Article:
In intensive indoor farms, the sow is locked in a crate in a 'mating stall' where she is confined and unable to turn around for up to five days after mating. This way the sow can be inseminated through natural mating (using a boar) or artificially at a specific time point that suits the management of the farm. Usually, farmers want to synchronise a whole group of sows and bring them into heat at the same time, so that they can move all of them to a different compartment in their rotating cycle and all production stages are occupied evenly. Once the sows are inseminated, they are usually put in individual sow stalls, where they stay for at least six weeks.
Once the weeks of isolation pass, they are released back to the group, until one week before the farrowing starts, where they will once again be isolated and moved to farrowing crates until their piglets are weaned off after 3-5 weeks.
Giving birth and suckling in extremely tight spaces
The sow is brought to the farrowing pen about a week before the calculated date of birth. There she is crammed into a metal cage for about 5 weeks (a crate in the farrowing pen) in which she gives birth to about 9-13 piglets, and which she nurses for about three to four weeks in most farms, or even less if the farm practices early weaning. In a natural setting, a week after farrowing, the sow would start to introduce her piglets to the herd, then nurse them for about 4-5 months, while socialising with the herd the rest of the time.
The bars in the farrowing crate separate the mother from her piglets. The piglets can reach the teats of the mother under the rods, but the mother cannot make loving contact with her piglets. After piglets are weaned, the sow is usually almost immediately returned to the breeding centre and back to the insemination crate. It is only during her pregnancy, that she is kept in the group with other (pregnant) sows for a few weeks.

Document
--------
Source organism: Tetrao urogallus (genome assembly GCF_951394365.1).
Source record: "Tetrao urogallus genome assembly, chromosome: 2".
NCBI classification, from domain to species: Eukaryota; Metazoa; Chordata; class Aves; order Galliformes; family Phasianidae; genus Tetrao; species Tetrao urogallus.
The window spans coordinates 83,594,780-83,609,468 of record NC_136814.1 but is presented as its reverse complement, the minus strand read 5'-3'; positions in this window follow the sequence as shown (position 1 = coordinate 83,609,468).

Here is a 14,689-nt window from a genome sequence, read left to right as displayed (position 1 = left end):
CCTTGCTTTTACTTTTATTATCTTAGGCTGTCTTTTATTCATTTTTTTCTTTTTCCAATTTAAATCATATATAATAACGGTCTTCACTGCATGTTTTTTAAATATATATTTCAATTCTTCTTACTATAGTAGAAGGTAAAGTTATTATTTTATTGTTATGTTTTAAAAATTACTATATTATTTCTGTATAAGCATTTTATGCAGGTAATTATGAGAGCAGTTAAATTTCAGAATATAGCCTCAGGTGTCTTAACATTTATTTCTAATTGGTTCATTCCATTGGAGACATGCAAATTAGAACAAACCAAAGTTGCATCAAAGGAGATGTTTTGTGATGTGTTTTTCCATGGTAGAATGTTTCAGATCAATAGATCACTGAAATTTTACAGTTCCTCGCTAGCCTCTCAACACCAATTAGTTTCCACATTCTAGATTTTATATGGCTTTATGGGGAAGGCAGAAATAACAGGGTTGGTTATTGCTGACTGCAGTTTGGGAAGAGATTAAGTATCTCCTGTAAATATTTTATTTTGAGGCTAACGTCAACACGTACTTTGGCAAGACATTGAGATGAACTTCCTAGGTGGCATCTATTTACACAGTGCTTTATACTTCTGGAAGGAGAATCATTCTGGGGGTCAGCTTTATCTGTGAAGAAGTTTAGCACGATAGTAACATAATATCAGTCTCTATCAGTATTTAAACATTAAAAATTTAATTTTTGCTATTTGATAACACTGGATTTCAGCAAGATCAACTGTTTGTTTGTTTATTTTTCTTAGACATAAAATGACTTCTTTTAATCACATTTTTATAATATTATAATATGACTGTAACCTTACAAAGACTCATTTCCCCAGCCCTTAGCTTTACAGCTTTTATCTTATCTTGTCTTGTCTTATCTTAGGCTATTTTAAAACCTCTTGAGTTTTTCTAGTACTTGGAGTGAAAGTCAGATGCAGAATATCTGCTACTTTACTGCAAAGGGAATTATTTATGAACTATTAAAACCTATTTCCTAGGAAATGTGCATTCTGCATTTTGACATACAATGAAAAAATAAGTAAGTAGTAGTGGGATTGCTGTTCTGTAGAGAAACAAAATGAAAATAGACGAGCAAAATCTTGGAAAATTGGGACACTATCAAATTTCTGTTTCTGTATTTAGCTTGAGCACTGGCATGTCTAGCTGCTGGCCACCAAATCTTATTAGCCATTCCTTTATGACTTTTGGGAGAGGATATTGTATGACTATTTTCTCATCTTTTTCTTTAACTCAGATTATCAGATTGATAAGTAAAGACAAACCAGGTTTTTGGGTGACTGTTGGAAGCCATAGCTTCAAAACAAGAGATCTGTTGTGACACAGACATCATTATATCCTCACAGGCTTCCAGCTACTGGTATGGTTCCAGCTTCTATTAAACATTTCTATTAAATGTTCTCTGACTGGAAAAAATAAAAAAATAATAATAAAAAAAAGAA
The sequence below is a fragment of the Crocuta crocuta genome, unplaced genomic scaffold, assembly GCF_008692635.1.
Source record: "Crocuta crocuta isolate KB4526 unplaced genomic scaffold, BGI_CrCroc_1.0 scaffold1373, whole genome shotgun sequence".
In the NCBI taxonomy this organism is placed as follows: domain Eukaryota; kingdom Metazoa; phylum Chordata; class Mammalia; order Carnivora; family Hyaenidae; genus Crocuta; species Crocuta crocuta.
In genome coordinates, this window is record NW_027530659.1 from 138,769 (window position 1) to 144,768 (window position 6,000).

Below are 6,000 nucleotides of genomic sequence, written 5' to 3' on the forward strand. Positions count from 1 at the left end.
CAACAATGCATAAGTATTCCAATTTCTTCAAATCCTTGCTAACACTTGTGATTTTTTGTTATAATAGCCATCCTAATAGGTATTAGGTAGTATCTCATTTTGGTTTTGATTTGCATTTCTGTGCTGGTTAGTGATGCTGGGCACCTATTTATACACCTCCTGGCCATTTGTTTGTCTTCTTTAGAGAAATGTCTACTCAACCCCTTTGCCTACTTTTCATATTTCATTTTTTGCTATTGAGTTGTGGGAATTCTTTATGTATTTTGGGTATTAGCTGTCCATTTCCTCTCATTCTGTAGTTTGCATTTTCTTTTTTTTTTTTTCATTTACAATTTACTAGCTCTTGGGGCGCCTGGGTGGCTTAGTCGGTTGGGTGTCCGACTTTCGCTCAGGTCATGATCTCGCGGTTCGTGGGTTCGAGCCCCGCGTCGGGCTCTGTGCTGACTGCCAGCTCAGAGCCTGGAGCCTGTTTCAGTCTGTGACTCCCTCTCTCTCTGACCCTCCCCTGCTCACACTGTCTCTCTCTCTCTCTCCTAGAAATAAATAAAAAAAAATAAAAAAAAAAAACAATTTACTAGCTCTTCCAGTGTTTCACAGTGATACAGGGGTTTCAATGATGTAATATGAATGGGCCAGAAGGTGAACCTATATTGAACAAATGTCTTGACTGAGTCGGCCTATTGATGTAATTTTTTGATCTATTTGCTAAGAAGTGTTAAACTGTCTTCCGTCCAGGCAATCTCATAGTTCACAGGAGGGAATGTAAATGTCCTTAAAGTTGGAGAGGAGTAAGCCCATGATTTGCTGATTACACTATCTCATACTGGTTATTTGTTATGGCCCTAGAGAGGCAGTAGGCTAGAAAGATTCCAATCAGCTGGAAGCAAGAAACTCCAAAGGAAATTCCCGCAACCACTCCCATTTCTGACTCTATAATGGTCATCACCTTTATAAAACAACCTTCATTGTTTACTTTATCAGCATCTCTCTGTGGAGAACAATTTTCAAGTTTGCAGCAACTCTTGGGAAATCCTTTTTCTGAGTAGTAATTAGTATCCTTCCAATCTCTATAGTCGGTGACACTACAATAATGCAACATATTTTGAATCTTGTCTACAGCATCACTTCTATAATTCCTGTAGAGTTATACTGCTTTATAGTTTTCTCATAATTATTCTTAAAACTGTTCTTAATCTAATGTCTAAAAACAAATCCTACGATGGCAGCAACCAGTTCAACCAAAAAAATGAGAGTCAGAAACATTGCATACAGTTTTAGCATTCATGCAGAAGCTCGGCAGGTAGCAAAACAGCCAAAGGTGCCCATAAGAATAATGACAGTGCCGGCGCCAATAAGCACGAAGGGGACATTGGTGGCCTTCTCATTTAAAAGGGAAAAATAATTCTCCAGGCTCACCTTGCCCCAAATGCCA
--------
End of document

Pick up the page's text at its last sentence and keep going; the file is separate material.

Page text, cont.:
Sows give birth until death
A sow goes through this production cycle until it no longer achieves the desired 'reproductive performance' of an average of about 30 piglets per year. Then she is slaughtered. Most sows only survive this cycle for just a few years. The natural life expectancy of pigs would be much higher.
Legal situation in Australia regarding sow stalls
After public outrage, the Australian Pork Industry committed to phasing out sow stalls by 2017, instead keeping sows in loose housing until a week before birth when they are moved to farrowing crates. Despite these assurances however, investigations in 2022 have revealed that sow stalls are still being used across parts of Australia.
As more people are becoming aware of the cruelty of farrowing crates, the public pressured many food companies across the globe to promise to push back against farrowing crates that are in use for the production of their meat. Between 2012 and 2015, more than 200 food companies, including restaurant chains like McDonald's, Burger King and Wendy's have surrendered to the consumer demand for more welfare-friendly production6. Most of these companies are expecting to hit their target of crate-free production by 2022, with some already making good on their promise in their EU bases7.
5) Australian Pork [Accessed 16/11/2022] https://australianpork.com.au/about-pig-farming/housing
6) The Guardian [Accessed 16/11/2022] https://www.theguardian.com/world/2022/sep/21/pigs-still-held-in-narrow-pens-industry-promised-to-ban-victorian-animal-justice-party-claims